NJ, the fifth smallest state in the US has 130 miles of fantastic beaches. Dozens of little towns, each with their own personality, dot the coastline. At the heart of many of these towns is their boardwalk. From the five mile, family-centered boardwalk in Ocean City, to Atlantic City’s boardwalk and its casinos, to Spring Lake’s two miles of non-commercial boards, the boardwalk is the heart, if not the soul, of each of the towns.
Some of you may know that I am based at the Jersey shore. It was less than a year ago that we were ravaged by Superstorm Sandy. In late October 2012 the combination hurricane and nor’easter destroyed almost all the boardwalk in NJ north of Atlantic City, and along parts of the NY coastline, not to mention uncountable homes and businesses.
Even for those not familiar with this part of the world, it is likely that you have seen the iconic image that was shown around the world after the storm – Seaside Park’s Jet Star roller coaster sitting nearly intact in the ocean. That ride, along with many other attractions and businesses in Seaside Park were completed destroyed in the storm. The boardwalk itself was obliterated.
From the last weekend in May through the first weekend in September, summer rentals, day tourism, and vibrant boardwalk life serves as much of the financial base for many of these towns during our short summer season. This year many of the towns are just beginning to get back on their feet. Seaside Park serves as an example of what can be done with resources, ingenuity, and grit. While the Jet Star and other amusement rides were not rebuilt, the boardwalk was, and it was ready for Memorial Day weekend in May. Tourism was down, many homes and businesses were still under repair, but the summer season was more successful than anyone could have imagined after the destructive storm. The new boardwalk again took on the role as the heart of the town.
Yesterday a massive fire destroyed the Seaside Park boardwalk again, along with many of the businesses along its length. It broke the heart of many NJ citizen’s to hear that the firefighters had to deliberately destroy about 20′ of the new boardwalk in order to stop the fire from spreading further north. We stared at our televisions and kept up with Twitter news feeds in disbelief. As of this morning, the fire is contained, but not fully under control. Neither are the emotions of those of us who love the Jersey shore.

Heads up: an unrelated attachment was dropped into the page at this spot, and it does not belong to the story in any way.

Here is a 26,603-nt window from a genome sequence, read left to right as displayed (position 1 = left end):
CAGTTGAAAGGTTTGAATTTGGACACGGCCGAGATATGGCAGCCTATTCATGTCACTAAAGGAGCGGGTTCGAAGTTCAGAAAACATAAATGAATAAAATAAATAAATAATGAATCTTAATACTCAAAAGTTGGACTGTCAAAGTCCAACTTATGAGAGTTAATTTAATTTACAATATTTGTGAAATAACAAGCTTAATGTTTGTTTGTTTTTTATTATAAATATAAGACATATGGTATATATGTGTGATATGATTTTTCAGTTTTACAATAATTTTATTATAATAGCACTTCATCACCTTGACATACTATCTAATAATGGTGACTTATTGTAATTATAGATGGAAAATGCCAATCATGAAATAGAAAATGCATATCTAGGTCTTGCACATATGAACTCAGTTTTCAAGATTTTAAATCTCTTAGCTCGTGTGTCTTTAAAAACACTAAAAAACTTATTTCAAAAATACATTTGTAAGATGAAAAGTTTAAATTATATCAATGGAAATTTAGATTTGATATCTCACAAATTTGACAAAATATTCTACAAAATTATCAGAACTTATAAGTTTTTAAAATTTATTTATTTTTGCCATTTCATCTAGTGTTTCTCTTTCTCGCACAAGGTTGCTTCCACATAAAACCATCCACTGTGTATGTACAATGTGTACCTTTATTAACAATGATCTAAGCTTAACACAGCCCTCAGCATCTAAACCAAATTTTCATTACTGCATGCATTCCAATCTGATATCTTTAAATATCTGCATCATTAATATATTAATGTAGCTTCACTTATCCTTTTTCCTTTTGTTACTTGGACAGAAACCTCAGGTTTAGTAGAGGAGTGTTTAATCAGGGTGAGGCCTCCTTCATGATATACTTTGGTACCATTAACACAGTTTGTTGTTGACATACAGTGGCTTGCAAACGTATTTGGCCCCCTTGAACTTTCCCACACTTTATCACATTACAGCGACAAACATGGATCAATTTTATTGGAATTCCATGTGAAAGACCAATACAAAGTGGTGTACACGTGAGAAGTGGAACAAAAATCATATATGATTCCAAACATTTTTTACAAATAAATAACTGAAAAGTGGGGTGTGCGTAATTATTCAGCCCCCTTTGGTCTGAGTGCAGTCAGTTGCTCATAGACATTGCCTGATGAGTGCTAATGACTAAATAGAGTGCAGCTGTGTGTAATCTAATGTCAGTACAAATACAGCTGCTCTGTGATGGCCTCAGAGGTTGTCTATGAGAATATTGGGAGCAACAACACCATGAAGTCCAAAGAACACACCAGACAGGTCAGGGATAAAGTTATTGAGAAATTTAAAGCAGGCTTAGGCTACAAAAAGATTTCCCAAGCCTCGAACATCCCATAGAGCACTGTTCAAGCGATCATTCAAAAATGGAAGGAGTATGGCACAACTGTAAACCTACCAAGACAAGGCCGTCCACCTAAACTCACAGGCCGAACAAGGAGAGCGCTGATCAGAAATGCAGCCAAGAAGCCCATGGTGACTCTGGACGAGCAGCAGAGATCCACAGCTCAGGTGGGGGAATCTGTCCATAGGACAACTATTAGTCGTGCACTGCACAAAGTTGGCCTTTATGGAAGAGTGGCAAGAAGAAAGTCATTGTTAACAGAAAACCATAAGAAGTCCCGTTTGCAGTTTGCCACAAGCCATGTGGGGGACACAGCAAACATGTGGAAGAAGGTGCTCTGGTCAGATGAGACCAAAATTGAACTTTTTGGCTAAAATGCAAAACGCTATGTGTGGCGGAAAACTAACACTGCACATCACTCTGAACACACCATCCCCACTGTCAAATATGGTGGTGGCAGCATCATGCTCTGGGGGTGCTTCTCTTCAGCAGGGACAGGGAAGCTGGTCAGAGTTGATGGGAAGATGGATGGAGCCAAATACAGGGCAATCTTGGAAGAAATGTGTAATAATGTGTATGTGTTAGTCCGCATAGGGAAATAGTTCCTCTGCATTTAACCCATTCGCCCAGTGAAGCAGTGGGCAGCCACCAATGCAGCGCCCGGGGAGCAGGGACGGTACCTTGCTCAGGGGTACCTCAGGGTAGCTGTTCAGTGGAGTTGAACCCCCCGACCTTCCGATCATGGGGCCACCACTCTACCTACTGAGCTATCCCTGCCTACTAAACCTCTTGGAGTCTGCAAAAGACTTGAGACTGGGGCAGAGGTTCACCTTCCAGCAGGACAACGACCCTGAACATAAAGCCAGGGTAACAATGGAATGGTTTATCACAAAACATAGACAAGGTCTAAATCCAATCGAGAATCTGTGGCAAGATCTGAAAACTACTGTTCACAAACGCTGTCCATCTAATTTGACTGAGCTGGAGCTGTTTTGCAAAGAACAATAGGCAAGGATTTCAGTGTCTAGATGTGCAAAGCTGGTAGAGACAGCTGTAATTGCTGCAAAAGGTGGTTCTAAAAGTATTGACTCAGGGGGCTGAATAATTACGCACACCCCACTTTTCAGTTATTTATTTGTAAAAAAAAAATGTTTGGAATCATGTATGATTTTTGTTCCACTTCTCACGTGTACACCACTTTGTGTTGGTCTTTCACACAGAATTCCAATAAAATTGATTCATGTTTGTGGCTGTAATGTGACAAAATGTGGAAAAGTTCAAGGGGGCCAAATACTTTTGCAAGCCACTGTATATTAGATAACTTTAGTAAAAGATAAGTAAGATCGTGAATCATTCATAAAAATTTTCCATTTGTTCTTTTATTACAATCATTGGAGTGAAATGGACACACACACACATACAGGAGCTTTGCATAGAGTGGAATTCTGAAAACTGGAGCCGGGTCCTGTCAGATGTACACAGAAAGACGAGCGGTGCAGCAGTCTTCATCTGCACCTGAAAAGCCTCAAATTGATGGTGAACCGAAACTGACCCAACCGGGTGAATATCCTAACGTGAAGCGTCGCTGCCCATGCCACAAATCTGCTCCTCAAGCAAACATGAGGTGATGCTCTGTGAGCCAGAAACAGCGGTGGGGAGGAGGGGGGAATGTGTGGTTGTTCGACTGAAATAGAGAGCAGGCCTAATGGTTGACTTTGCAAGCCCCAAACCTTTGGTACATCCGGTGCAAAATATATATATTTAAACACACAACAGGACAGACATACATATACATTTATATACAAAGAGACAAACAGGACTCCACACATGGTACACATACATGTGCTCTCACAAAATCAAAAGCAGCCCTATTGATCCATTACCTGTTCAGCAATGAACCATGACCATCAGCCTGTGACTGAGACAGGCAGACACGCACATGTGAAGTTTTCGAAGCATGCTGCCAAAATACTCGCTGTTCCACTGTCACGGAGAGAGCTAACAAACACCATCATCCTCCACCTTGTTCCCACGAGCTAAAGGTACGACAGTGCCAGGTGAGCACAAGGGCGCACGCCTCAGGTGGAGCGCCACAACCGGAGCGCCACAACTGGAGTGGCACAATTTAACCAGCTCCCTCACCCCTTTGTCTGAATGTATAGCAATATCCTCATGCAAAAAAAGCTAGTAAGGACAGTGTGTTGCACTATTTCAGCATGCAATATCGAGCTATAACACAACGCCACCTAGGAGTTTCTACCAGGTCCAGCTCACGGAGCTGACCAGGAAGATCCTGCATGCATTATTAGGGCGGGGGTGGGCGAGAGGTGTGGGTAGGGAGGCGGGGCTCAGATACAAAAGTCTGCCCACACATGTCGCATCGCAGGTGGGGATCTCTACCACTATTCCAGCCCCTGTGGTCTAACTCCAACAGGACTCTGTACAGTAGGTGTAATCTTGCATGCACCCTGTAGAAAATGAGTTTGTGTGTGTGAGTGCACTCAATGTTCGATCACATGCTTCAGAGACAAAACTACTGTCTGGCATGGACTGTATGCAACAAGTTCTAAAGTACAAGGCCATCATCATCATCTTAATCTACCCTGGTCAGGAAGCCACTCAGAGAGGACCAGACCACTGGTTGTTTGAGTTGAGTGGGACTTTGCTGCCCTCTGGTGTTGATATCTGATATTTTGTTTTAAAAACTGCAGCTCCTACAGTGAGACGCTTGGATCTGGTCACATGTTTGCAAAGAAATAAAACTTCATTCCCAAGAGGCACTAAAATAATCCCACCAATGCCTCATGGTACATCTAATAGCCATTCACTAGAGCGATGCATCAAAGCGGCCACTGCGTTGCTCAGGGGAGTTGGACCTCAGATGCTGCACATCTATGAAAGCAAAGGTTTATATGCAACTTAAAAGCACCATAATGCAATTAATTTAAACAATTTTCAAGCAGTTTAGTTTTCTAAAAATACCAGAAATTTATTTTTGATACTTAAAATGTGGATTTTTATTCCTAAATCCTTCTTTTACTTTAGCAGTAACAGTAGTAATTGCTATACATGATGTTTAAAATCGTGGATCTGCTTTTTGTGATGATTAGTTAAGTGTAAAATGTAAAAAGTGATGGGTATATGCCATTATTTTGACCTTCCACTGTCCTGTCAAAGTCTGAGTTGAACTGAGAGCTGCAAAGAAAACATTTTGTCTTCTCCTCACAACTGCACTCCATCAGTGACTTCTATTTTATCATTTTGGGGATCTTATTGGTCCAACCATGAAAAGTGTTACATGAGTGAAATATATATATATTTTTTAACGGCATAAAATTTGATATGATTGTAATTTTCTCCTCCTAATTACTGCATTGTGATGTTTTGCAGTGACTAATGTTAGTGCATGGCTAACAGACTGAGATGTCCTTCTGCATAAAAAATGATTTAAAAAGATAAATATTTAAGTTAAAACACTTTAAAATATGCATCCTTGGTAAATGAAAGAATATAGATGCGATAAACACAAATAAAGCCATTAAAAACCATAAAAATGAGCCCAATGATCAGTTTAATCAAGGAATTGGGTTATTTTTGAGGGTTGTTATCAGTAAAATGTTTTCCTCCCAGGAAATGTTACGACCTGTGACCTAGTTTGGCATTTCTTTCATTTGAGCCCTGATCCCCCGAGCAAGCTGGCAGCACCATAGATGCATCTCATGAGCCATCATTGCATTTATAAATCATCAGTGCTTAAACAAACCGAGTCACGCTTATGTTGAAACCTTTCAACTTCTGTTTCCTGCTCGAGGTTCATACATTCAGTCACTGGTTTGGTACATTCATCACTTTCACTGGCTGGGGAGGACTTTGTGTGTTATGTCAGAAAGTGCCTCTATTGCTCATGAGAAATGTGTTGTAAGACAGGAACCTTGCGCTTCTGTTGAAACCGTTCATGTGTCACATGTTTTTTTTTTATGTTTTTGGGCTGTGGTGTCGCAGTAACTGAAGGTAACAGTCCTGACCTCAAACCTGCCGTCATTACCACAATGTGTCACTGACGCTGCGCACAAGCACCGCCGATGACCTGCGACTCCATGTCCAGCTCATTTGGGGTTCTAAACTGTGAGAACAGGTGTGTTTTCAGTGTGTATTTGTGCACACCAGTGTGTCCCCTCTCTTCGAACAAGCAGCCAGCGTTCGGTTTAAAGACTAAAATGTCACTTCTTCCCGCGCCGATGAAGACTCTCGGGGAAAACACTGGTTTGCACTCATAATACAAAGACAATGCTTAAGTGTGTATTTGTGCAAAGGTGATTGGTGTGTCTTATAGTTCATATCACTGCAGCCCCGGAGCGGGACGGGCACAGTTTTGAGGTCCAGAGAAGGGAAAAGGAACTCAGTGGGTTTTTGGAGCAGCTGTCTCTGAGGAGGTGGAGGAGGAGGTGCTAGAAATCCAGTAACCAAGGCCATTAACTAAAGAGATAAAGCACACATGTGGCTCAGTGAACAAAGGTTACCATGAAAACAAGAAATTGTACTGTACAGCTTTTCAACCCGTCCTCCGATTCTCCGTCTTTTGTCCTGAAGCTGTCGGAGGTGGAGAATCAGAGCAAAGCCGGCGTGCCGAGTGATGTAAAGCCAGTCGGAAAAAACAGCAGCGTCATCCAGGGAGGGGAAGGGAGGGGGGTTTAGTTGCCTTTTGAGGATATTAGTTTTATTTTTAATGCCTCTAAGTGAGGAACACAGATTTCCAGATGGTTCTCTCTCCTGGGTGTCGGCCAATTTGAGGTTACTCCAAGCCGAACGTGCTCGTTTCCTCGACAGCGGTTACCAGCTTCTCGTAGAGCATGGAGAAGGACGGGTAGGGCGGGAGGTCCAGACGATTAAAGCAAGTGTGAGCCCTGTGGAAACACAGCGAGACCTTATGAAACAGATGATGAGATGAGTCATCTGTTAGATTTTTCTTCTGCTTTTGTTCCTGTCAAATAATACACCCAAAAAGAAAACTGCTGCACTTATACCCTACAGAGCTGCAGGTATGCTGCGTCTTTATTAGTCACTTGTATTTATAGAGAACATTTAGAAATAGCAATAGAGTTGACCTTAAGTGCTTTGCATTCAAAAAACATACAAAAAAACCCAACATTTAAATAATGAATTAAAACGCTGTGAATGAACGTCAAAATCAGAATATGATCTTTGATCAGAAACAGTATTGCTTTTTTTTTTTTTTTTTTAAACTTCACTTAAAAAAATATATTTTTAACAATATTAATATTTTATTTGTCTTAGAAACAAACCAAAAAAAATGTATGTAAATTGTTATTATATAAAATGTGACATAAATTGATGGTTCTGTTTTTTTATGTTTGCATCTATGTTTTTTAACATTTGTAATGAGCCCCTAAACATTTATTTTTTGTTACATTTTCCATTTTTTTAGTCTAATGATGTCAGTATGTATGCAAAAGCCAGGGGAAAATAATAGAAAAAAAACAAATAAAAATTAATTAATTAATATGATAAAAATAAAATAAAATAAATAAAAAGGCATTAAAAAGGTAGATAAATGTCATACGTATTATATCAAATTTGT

Seaside is not ‘my’ town. I never rode on the Jet Star, ate custard from Kohr’s, or had a slice from Three Brothers. But this is my shore. This is my state. These are the beaches where I learned to love the tide line.
I feel a bit broken this morning. I am fairly certain that most of us along the shore feel the same. So I will post this broken feather and reed and then go visit the tide line to refresh my spirit.
Beautifully written. Tearing up here. Our shore. Our state.
I know that you understand. We are a small, incredibly diverse state, divided by politics and beliefs. Most of us, though, identify with “our” shore, regardless of the municipality. Thanks so much for your kind words. May you get the chance to go ‘down the shore’ soon. Best, Maggie
The news and TV images of the fire were emotionally devastating, having been there – within the frame of the fire images – just recently, and hundreds of times before. As parents and grand parents, we had been invigorated to see the progress since Sandy, and particularly to see the Seaside Park Carousel intact, – continuing to entertain the children. Now, that is gone, as are so many MORE memories of the entire Seaside Park amusement area. Things happen. But for now, enough is enough! M
Thanks for your kind response, Mark. I thought that you might be able to understand the post.
Amen sister. Hurts from across the pond.
Sent from my iPod
I was on the beach, Mike, and even 17 miles away we got whiffs of smoke. It was so awfully windy!
This news traveled. I got a call from a little village in Northumberland to see how far the fire was from us, and if we were OK.